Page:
Very specific there, EA.

For a player on a limited budget, Game Pass is now my number one recommendation. Whether it’s on PC or console, I honestly can’t recommend anything else. There’s simply no alternative that offers such a variety of major titles for the cost, and even speaking as someone who doesn’t use it as often as I could, it’s 100% worth it. This new addition of EA titles has taken what was already an enticing offer and made it even better.

There are still some issues with the Xbox app on Windows 10, and it doesn’t always work perfectly. But the games it launches do, and whether you’re interested in a strategy title like Age of Empires II: Definitive Edition or a racer like Forza Horizon 4, there are so many games now that it’s worth a try for almost anyone interested in gaming.

The Xbox Series S with a Game Pass subscription is the most affordable route into this generation – or at least it will be when availability improves!

Microsoft took a risk with Game Pass, banking on players turning away from the model of buying and owning individual titles to rent them via a Netflix-style subscription. As the service continues to grow and expand, both in terms of its library and its playerbase, I think it’s fair to say that the risk is paying off.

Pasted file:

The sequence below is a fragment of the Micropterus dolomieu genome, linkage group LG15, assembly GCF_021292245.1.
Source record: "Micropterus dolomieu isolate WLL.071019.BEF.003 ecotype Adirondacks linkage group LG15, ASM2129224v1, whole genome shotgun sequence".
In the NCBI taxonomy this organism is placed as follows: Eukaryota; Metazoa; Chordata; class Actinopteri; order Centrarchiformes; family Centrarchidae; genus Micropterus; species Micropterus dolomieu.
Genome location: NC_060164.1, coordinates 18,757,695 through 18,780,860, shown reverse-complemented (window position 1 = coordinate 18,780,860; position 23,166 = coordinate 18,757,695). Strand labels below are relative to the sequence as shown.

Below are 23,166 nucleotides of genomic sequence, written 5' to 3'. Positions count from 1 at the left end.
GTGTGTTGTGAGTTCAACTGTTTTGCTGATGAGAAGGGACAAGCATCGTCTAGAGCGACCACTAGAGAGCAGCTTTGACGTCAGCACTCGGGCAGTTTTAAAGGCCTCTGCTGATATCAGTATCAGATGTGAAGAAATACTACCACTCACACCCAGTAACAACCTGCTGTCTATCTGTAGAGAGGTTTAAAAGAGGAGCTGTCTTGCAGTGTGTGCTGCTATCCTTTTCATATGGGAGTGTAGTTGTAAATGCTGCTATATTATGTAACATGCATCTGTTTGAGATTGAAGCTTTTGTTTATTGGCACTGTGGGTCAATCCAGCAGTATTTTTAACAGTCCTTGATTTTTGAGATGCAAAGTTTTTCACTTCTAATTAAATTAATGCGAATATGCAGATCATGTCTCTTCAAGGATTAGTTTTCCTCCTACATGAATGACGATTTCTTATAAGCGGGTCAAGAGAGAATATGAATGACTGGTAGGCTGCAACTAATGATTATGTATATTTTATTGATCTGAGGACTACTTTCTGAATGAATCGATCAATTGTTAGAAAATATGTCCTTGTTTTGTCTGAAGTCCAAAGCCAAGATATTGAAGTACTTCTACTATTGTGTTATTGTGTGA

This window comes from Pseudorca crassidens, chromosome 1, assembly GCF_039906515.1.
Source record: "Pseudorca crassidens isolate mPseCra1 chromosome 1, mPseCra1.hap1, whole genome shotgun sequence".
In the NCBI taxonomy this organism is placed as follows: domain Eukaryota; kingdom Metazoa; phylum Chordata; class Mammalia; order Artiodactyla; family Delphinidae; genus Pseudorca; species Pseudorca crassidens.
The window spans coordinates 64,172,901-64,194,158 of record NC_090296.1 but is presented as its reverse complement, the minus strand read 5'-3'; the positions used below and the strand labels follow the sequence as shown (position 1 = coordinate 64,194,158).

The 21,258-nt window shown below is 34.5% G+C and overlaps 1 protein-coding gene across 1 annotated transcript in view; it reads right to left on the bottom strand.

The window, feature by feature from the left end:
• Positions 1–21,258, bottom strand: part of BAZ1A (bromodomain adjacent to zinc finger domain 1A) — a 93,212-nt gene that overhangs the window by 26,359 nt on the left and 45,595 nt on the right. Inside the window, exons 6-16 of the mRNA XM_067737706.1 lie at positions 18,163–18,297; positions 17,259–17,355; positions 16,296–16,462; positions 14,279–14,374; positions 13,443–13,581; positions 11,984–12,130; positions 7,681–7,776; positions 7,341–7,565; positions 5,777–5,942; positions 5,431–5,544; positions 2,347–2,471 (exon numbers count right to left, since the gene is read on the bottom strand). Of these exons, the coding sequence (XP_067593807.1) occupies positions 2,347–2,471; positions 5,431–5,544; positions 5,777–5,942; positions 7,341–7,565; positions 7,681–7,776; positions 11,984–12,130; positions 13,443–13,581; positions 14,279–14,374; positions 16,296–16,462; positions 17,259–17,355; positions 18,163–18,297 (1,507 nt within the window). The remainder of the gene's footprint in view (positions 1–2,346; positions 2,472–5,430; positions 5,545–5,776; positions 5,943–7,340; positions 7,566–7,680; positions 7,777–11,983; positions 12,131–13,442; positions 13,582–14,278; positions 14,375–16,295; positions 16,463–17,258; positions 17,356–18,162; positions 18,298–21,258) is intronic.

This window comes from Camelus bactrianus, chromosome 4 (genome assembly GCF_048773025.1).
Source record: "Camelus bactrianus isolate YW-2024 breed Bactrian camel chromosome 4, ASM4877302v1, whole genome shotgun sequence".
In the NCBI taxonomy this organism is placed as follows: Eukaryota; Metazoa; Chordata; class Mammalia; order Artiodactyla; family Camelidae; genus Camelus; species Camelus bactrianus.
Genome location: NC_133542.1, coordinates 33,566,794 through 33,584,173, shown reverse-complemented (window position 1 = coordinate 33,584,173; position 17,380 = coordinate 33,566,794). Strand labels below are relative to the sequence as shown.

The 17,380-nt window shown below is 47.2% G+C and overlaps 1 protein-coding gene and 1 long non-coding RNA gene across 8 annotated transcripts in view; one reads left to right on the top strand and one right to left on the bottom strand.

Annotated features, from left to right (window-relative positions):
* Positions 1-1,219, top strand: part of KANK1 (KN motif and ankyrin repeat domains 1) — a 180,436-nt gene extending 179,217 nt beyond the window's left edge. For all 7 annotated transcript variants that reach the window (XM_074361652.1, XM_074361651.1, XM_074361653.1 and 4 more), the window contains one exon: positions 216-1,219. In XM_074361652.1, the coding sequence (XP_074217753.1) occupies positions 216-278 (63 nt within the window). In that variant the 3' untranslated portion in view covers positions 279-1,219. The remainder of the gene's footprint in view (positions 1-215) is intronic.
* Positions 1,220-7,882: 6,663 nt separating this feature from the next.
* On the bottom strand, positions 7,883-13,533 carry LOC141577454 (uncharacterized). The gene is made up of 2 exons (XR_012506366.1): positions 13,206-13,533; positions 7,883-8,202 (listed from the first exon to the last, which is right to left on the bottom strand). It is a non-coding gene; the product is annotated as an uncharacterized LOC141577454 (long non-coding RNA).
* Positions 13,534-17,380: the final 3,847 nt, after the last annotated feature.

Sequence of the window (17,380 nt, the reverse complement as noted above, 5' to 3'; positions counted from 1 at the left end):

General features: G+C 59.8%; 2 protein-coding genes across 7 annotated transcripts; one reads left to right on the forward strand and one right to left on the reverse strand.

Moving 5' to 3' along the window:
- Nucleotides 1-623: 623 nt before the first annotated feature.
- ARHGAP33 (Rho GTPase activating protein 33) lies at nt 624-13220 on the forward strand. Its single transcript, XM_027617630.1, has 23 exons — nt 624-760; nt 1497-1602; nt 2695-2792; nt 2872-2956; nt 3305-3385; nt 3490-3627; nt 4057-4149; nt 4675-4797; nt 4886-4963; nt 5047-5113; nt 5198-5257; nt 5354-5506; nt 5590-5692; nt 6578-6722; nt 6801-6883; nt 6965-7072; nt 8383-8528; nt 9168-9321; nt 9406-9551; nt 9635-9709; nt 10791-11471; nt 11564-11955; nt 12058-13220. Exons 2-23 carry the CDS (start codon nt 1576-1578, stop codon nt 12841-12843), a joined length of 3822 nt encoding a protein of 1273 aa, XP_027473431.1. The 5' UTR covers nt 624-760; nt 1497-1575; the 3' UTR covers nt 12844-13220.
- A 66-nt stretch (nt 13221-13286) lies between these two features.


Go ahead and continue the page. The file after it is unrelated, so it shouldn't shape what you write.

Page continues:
So what am I going to play first? That’s a good question! I was tempted by the Mass Effect trilogy, which I otherwise only own on Xbox 360. But with Legendary Edition coming soon I think I’ll wait to see if it comes to Game Pass, which hopefully it will. Titanfall 2 is calling out to me, and despite being a big fan of fantasy I’ve never played the Dragon Age games, so maybe I’ll finally give those a shot. Or maybe I’ll go back and replay Sim City 2000 – there’s nothing like a hit of nostalgia, after all. I feel spoilt for choice!